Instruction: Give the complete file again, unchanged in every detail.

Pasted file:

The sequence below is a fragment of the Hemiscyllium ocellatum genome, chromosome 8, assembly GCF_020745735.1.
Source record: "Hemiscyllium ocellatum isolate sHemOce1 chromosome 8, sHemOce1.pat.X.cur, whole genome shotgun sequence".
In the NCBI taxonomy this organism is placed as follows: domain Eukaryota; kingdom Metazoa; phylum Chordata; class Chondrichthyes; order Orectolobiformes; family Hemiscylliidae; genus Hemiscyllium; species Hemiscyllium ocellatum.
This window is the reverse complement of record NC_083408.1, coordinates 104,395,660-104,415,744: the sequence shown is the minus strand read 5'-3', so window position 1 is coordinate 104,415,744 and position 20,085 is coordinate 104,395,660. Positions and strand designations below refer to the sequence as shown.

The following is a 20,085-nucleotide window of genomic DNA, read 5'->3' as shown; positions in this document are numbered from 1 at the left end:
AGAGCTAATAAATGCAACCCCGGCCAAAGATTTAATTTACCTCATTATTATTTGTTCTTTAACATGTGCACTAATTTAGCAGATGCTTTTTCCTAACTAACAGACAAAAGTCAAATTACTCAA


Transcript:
The sequence below is a fragment of the Hemiscyllium ocellatum genome, chromosome 8, assembly GCF_020745735.1.
Source record: "Hemiscyllium ocellatum isolate sHemOce1 chromosome 8, sHemOce1.pat.X.cur, whole genome shotgun sequence".
In the NCBI taxonomy this organism is placed as follows: domain Eukaryota; kingdom Metazoa; phylum Chordata; class Chondrichthyes; order Orectolobiformes; family Hemiscylliidae; genus Hemiscyllium; species Hemiscyllium ocellatum.
This window is the reverse complement of record NC_083408.1, coordinates 104,395,660-104,415,744: the sequence shown is the minus strand read 5'-3', so window position 1 is coordinate 104,415,744 and position 20,085 is coordinate 104,395,660. Positions and strand designations below refer to the sequence as shown.

The following is a 20,085-nucleotide window of genomic DNA, read 5'->3' as shown; positions in this document are numbered from 1 at the left end:
AGAGCTAATAAATGCAACCCCGGCCAAAGATTTAATTTACCTCATTATTATTTGTTCTTTAACATGTGCACTAATTTAGCAGATGCTTTTTCCTAACTAACAGACAAAAGTCAAATTACTCAA